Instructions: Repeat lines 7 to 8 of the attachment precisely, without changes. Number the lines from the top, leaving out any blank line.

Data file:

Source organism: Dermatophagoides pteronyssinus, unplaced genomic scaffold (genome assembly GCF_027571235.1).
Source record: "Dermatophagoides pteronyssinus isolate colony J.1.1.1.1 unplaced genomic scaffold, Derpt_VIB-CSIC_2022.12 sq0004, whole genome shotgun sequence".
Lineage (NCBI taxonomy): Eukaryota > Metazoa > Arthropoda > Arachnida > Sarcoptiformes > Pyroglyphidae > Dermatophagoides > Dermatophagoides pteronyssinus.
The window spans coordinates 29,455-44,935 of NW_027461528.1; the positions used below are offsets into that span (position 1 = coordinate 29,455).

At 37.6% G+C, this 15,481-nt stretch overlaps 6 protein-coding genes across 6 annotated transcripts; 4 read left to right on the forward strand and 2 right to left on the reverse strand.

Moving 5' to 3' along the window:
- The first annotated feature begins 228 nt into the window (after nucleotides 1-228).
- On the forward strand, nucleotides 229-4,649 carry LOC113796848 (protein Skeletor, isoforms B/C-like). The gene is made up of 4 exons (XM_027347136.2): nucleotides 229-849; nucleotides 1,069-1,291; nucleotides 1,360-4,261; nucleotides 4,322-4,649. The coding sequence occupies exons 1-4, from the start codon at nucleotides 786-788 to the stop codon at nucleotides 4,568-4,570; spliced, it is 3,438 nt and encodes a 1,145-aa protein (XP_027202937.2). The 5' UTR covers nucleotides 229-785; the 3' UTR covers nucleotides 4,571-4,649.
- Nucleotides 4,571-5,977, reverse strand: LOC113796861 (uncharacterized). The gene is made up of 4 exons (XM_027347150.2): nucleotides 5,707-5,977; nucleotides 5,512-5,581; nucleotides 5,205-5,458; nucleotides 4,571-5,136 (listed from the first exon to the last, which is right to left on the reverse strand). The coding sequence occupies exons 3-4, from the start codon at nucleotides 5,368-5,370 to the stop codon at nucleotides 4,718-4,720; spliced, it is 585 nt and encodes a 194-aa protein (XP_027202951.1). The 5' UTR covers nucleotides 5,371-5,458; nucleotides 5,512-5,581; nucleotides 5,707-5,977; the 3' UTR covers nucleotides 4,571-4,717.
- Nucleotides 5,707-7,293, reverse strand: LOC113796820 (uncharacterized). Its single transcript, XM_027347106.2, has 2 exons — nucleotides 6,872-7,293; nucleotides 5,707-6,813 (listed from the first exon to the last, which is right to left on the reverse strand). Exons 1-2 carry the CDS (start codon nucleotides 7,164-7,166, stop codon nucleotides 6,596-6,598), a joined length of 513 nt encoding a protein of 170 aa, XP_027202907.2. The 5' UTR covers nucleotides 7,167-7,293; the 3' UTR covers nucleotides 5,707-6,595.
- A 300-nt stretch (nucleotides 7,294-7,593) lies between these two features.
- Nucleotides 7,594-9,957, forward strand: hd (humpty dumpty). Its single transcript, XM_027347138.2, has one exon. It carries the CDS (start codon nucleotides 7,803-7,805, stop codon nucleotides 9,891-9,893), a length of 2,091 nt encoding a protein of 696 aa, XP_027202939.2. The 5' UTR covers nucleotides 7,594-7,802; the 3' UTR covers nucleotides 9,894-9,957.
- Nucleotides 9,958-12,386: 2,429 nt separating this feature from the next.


- The first annotated feature begins 228 nt into the window (after nucleotides 1-228).
- On the forward strand, nucleotides 229-4,649 carry LOC113796848 (protein Skeletor, isoforms B/C-like). The gene is made up of 4 exons (XM_027347136.2): nucleotides 229-849; nucleotides 1,069-1,291; nucleotides 1,360-4,261; nucleotides 4,322-4,649. The coding sequence occupies exons 1-4, from the start codon at nucleotides 786-788 to the stop codon at nucleotides 4,568-4,570; spliced, it is 3,438 nt and encodes a 1,145-aa protein (XP_027202937.2). The 5' UTR covers nucleotides 229-785; the 3' UTR covers nucleotides 4,571-4,649.